USA with new criticism of Bulgaria
Bulgaria still does not fully meet the minimum standards for the elimination of human trafficking, but is making significant efforts in this direction. This is stated in the latest Report on Human Trafficking of the US State Department, quoted by BNR.
The document says that despite the Covid-19 pandemic, the Bulgarian government has shown greater efforts in the fight against human trafficking.
Among the positive steps noted are the increase in funding for a national strategy, more funding for children in crisis centers and co-operation on the international stage, which includes the creation of a brochure for Bulgarians working abroad with information on their rights.
At the same time, the government has not met minimum standards in several key areas, the report said. Among them are minor sentences against the majority of convicted traffickers. Something that, according to the document, could undermine efforts to tackle the problem.
The report added, “Corruption among law enforcement and the judiciary continues to hamper progress and alleged complicity in trafficking-related crimes continues to go unpunished.”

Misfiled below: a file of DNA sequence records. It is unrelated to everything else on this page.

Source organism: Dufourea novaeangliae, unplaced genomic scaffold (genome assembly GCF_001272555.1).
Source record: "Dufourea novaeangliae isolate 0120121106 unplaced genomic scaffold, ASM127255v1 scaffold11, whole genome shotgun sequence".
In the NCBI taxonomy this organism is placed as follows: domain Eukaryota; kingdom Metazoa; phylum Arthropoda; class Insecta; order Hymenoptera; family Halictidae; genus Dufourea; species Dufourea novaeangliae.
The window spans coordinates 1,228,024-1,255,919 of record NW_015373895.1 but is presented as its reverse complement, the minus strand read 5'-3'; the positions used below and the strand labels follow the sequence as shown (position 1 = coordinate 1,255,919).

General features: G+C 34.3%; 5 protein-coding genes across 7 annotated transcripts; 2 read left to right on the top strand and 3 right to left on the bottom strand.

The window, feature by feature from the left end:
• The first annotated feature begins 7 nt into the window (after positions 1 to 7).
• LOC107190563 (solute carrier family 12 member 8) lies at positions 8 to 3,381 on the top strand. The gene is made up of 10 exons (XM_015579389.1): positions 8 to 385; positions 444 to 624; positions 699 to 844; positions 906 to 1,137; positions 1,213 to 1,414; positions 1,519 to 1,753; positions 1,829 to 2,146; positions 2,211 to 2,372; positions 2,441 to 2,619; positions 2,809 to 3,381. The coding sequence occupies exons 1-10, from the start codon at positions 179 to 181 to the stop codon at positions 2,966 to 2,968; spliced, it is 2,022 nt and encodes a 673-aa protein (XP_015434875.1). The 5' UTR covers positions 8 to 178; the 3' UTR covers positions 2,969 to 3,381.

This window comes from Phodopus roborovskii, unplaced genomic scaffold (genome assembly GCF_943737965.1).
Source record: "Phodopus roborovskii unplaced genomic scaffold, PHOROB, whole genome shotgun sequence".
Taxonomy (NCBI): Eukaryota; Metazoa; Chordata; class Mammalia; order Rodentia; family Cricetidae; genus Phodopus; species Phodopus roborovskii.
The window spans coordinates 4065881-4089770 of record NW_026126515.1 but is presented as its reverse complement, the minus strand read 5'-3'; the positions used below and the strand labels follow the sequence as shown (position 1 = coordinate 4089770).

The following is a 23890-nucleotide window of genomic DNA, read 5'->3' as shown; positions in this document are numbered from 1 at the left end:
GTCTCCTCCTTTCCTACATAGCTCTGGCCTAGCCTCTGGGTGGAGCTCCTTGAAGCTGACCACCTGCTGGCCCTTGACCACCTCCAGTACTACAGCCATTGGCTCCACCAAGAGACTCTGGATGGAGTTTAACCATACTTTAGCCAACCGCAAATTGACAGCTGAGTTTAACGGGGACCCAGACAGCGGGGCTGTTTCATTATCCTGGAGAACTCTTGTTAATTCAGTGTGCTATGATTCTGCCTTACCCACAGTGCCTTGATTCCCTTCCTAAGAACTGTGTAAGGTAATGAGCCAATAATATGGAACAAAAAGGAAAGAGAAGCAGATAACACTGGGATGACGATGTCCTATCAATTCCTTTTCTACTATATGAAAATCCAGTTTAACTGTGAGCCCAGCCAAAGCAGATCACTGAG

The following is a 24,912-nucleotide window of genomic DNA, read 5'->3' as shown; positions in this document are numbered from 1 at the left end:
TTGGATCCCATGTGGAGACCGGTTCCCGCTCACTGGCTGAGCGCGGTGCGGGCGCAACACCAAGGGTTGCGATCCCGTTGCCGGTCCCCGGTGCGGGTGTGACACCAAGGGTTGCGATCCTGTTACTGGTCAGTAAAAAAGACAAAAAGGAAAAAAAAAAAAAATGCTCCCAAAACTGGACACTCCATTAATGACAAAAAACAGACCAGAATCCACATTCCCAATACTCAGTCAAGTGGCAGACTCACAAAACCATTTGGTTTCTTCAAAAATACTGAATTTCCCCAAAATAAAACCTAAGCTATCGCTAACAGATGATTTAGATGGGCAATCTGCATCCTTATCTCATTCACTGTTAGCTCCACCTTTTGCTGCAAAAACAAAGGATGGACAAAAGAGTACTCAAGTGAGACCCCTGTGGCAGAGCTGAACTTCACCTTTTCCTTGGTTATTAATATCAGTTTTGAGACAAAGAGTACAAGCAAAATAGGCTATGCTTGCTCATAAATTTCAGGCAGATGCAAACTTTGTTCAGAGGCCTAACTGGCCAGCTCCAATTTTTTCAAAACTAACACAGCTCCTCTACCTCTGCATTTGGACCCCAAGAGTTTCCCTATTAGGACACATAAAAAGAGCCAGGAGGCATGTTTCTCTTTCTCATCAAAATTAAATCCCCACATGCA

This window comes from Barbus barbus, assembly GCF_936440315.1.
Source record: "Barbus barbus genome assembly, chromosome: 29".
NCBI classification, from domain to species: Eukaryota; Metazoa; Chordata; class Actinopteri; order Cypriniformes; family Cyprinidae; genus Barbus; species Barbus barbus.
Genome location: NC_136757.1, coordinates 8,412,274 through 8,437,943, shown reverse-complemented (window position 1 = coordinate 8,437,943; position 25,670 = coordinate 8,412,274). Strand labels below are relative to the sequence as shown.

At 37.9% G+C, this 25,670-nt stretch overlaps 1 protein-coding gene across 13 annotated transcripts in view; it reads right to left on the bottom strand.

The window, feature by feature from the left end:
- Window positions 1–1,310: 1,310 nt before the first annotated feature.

Bulgaria is also presented as one of the countries that are major sources of human trafficking in the European Union.
This is the 21st report of the State Department on the subject, in which 188 countries are represented.
Each country is placed at a certain level. The first round countries comply with international standards. Those at the second level, including Bulgaria, it is important to show progress in meeting the standards. If they fall into the third round, it means that the parties do not make efforts to meet the minimum conditions and this can lead to restrictions.
This year, 17 of the countries face potential US sanctions because they are believed to have not done enough to combat human trafficking. Some US allies, such as New Zealand, Portugal, Israel and Norway, have also been criticized for being in the second round.
The new report covers the period from April 1, 2020 to March 31, 2021 and points out that the pandemic has put millions at risk of exploitation and has diverted the attention of governments from dealing with human trafficking.